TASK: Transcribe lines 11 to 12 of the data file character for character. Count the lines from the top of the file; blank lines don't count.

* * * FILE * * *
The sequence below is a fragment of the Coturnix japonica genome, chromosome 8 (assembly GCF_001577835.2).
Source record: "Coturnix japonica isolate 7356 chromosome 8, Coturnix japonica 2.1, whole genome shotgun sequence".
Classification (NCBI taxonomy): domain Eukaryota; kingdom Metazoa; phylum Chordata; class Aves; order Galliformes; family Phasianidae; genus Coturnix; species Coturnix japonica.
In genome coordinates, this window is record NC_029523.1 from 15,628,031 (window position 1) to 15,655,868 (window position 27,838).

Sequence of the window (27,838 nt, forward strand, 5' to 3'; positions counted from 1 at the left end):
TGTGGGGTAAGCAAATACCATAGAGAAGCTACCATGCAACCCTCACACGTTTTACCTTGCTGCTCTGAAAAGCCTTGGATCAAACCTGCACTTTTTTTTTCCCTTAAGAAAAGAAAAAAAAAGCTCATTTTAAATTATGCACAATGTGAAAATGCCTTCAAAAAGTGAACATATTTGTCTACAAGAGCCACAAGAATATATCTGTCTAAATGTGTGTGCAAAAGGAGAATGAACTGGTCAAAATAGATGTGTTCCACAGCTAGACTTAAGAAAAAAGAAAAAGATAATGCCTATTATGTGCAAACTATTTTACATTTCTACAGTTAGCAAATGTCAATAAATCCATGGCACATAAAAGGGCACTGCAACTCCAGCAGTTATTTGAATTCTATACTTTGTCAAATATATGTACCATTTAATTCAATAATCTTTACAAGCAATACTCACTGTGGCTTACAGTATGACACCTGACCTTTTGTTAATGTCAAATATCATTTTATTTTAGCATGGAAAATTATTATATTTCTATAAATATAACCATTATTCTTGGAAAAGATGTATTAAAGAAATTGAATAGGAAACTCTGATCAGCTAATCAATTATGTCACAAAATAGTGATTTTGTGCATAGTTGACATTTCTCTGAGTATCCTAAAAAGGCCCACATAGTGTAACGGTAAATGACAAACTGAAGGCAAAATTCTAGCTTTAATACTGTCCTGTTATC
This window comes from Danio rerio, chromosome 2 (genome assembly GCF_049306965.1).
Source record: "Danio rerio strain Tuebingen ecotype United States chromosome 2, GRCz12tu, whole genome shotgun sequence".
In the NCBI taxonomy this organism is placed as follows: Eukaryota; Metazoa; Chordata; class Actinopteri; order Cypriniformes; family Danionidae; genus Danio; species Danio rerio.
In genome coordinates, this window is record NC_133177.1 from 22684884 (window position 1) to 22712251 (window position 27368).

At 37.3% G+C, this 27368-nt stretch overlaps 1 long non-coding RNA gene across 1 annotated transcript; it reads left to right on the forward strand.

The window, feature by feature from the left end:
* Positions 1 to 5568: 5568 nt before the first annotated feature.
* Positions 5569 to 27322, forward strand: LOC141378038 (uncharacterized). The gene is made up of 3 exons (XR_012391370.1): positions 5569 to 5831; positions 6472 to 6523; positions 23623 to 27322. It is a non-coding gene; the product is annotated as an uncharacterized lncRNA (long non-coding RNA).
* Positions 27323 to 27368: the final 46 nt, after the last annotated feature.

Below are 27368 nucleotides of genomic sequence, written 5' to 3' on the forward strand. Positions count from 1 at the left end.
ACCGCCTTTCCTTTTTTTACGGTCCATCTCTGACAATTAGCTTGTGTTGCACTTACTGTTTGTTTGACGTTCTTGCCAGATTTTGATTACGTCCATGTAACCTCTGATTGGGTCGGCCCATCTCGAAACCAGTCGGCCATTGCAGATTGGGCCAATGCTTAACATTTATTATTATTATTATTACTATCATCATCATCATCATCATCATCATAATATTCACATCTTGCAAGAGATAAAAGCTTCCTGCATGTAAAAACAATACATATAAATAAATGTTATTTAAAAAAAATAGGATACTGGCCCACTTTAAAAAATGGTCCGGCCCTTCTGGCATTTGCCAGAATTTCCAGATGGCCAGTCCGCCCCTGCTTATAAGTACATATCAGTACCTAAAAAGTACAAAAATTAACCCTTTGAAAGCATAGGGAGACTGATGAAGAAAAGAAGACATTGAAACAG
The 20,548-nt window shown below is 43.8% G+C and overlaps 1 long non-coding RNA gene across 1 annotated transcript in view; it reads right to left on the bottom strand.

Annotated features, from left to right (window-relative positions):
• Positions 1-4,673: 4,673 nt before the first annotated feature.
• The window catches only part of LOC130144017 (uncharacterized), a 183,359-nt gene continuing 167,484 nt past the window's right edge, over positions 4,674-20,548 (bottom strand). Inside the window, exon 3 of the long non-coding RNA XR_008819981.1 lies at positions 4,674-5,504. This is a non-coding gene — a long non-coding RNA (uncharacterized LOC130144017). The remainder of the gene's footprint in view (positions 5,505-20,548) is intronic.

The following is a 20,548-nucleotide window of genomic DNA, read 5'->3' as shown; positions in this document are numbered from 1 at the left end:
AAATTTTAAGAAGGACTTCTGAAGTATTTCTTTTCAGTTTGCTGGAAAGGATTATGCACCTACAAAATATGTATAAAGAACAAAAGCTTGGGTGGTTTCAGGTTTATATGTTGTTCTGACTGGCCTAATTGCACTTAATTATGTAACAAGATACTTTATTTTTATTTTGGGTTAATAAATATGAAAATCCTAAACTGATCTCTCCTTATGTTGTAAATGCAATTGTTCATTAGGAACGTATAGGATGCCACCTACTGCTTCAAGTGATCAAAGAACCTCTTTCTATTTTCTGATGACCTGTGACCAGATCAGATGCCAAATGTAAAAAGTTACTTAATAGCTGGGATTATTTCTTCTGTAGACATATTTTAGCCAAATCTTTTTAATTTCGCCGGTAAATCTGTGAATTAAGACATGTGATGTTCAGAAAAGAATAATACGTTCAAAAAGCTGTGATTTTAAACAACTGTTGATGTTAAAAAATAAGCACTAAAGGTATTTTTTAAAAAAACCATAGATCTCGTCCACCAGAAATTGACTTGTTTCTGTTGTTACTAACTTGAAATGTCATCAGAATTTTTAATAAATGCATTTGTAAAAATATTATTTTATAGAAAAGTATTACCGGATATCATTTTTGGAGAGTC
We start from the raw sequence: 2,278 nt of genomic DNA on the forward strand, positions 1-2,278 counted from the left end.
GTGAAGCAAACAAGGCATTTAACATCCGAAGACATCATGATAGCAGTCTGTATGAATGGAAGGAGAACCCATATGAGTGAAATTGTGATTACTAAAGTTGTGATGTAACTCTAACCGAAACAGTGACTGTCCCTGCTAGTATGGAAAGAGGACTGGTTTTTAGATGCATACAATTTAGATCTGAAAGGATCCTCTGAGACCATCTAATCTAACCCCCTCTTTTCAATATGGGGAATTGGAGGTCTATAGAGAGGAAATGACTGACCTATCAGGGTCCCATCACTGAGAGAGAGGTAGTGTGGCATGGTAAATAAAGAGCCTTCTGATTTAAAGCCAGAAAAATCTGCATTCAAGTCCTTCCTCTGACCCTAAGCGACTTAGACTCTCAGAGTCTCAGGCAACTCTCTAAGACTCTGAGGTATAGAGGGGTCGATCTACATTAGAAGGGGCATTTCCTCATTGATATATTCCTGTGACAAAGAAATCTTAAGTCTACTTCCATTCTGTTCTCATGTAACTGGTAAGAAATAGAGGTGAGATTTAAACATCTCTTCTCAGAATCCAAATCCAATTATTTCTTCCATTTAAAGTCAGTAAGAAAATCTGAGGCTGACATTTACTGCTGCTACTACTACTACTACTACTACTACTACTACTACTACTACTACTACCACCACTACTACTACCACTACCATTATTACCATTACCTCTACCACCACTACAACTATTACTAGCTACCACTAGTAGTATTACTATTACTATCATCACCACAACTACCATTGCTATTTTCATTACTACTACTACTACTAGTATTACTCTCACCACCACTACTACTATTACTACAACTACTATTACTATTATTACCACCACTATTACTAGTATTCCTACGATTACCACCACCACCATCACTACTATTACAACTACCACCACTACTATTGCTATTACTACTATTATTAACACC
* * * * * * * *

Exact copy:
At 37.3% G+C, this 27368-nt stretch overlaps 1 long non-coding RNA gene across 1 annotated transcript; it reads left to right on the forward strand.

The window, feature by feature from the left end: